Vandalism as activism?
Across Canada, contentious statues and monuments linked to settler colonialism have been targeted with vandalism. In Montréal, the John A Macdonald and Queen Victoria monuments have been regularly spray-painted. Macdonald statues have been vandalised in Kingston and Regina as far back as 2012.
Accompanying the campaign to remove the Cornwallis statue in Halifax were several incidents of vandalism as well. These are not random acts of hooliganism. The vandalism of colonial statues is an expression of political protest against the celebration of settler colonialism in Canada.
The political content of monumental vandalism is often communicated by those who commit such acts in the form of accompanying communiqués. Often posted online anonymously, these communiqués explain the motivations behind acts of political vandalism. In The Politics of Attack: Communiqués and Insurrectionary Violence, author Michael Loadenthal describes communiqués as “the communicative component of an insurrectionary attack.”
A group called the Montréal May Anarchists claimed responsibility for the vandalism of Montréal’s Macdonald and Queen Victoria monuments in 2019. They targeted these monuments to oppose celebrations of white supremacy and genocide.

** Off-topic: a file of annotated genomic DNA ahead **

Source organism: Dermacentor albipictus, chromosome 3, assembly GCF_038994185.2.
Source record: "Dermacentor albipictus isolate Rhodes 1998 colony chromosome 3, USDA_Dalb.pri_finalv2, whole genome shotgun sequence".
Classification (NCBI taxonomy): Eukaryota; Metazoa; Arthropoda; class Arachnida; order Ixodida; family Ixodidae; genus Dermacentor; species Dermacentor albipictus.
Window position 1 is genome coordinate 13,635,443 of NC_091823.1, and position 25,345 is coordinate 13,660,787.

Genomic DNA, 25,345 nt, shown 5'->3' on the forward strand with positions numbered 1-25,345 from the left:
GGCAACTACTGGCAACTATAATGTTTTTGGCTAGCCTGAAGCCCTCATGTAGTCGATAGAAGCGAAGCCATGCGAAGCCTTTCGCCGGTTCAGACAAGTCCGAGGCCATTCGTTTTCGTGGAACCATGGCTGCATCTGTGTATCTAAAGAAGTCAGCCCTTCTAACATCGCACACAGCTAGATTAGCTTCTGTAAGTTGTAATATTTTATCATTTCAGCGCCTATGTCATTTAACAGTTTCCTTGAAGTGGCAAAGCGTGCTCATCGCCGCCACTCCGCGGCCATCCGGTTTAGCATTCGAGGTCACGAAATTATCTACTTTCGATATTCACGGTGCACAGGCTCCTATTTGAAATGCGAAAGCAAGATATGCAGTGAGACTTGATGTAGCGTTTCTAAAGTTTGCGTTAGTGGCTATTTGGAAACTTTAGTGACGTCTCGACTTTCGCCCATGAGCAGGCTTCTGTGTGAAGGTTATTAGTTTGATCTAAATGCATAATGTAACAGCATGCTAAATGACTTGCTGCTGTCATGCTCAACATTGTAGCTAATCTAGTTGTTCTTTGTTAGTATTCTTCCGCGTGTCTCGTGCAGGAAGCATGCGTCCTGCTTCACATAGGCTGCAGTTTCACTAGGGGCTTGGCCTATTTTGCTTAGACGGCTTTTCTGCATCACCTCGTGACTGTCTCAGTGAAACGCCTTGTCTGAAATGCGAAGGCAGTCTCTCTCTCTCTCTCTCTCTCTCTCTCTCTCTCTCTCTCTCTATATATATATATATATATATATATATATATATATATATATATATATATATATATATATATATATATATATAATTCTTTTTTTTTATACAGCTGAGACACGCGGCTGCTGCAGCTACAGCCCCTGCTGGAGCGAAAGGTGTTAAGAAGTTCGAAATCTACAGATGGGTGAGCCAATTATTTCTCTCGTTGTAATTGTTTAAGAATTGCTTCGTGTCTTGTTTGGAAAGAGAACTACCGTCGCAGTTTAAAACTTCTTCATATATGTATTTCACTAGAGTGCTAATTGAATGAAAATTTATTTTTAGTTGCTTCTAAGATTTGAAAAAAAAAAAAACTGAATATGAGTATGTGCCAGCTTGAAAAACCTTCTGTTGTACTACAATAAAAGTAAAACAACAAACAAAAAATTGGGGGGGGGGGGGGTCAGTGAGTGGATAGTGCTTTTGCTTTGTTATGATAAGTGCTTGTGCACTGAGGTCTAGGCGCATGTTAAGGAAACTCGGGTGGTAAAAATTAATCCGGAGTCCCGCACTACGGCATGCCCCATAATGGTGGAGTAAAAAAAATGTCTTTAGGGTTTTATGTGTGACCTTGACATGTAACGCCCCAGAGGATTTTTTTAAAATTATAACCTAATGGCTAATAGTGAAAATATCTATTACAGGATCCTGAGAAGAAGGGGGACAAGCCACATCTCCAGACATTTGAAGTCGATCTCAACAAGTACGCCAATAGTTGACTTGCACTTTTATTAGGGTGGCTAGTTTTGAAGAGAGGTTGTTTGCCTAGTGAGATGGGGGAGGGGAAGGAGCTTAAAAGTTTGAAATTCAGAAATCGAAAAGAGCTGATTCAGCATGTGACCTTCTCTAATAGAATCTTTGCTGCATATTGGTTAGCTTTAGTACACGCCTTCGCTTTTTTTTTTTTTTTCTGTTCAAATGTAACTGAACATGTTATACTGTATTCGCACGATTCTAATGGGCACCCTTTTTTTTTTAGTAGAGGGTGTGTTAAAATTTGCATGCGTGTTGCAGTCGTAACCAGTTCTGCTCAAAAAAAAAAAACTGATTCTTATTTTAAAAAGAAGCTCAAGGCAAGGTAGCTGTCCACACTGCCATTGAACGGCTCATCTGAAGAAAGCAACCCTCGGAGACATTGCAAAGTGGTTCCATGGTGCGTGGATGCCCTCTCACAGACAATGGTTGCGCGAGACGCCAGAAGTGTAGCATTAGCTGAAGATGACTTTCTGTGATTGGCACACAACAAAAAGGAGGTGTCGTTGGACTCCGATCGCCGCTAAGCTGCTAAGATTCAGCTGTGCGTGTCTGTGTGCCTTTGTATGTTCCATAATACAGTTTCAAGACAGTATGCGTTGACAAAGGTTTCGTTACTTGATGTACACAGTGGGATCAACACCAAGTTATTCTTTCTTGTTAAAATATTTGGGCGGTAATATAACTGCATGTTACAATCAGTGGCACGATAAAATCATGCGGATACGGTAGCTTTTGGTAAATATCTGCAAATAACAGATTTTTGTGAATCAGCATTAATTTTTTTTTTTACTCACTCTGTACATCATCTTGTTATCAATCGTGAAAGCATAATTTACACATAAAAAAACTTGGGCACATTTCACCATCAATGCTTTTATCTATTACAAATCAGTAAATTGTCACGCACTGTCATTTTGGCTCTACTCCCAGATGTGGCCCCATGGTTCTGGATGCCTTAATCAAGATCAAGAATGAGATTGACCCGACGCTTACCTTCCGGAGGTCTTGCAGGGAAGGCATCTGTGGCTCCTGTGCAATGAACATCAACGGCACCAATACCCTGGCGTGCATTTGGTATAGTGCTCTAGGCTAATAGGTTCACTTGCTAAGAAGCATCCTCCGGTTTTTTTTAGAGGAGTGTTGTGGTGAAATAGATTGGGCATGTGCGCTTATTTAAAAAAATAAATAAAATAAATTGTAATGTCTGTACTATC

Citing other monument controversies and social struggles, these communiqués place themselves as part of a broader activist community. These groups frame their acts of vandalism as an expression of their commitment to anti-colonial and decolonisation movements internationally.
The removal of statues and monuments is often equated with “erasing history.” But history itself is a process that has witnessed countless changes to commemorative landscapes. In settler-colonial societies such as Canada, the creation of monumental landscapes celebrating colonialism has played a significant role in the process of erasing Indigenous histories and ties to the land. There is a difference between the repressive erasure by dispossession that colonialism has unleashed and the restorative erasure of removing colonial statues to restore an Indigenous sense of place.
Colonial statues are a visible barrier to decolonisation and reconciliation because they embed white supremacy in public spaces. Various far-right groups have rallied to defend colonial monuments subject to controversy. For example, members of the Proud Boys disrupted a Mi’kmaq protest against the Cornwallis statue. Similarly, the right-wing group Students for Western Civilisation bemoan what they see as an erasure of European culture. Commemorating colonialism with monuments aligns with the goals of a growing number of white supremacist groups in Canada.
The question of whether colonial statues must fall or remain is not a matter of history alone. It is part of the process of reckoning with the ongoing injustices of settler colonialism in the present in order to work toward decolonising the future. Removing a statue, monument, or place name does not erase history. It serves as a reminder that the future is not cast in stone.
This article first appeared on The Conversation.